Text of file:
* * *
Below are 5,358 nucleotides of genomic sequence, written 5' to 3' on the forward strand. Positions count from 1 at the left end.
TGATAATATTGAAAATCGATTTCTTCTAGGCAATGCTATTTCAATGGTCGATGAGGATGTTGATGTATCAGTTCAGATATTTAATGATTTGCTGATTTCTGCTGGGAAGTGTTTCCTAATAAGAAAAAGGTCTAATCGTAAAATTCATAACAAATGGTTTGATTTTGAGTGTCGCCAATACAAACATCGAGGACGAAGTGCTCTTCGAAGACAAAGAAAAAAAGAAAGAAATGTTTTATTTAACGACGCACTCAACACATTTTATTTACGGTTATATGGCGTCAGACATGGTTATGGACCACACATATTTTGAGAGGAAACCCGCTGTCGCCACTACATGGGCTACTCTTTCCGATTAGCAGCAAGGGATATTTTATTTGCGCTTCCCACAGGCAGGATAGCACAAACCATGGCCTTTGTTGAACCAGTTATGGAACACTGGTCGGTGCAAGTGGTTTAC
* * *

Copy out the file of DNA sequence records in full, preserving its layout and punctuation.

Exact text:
Below are 5,358 nucleotides of genomic sequence, written 5' to 3' on the forward strand. Positions count from 1 at the left end.
TGATAATATTGAAAATCGATTTCTTCTAGGCAATGCTATTTCAATGGTCGATGAGGATGTTGATGTATCAGTTCAGATATTTAATGATTTGCTGATTTCTGCTGGGAAGTGTTTCCTAATAAGAAAAAGGTCTAATCGTAAAATTCATAACAAATGGTTTGATTTTGAGTGTCGCCAATACAAACATCGAGGACGAAGTGCTCTTCGAAGACAAAGAAAAAAAGAAAGAAATGTTTTATTTAACGACGCACTCAACACATTTTATTTACGGTTATATGGCGTCAGACATGGTTATGGACCACACATATTTTGAGAGGAAACCCGCTGTCGCCACTACATGGGCTACTCTTTCCGATTAGCAGCAAGGGATATTTTATTTGCGCTTCCCACAGGCAGGATAGCACAAACCATGGCCTTTGTTGAACCAGTTATGGAACACTGGTCGGTGCAAGTGGTTTAC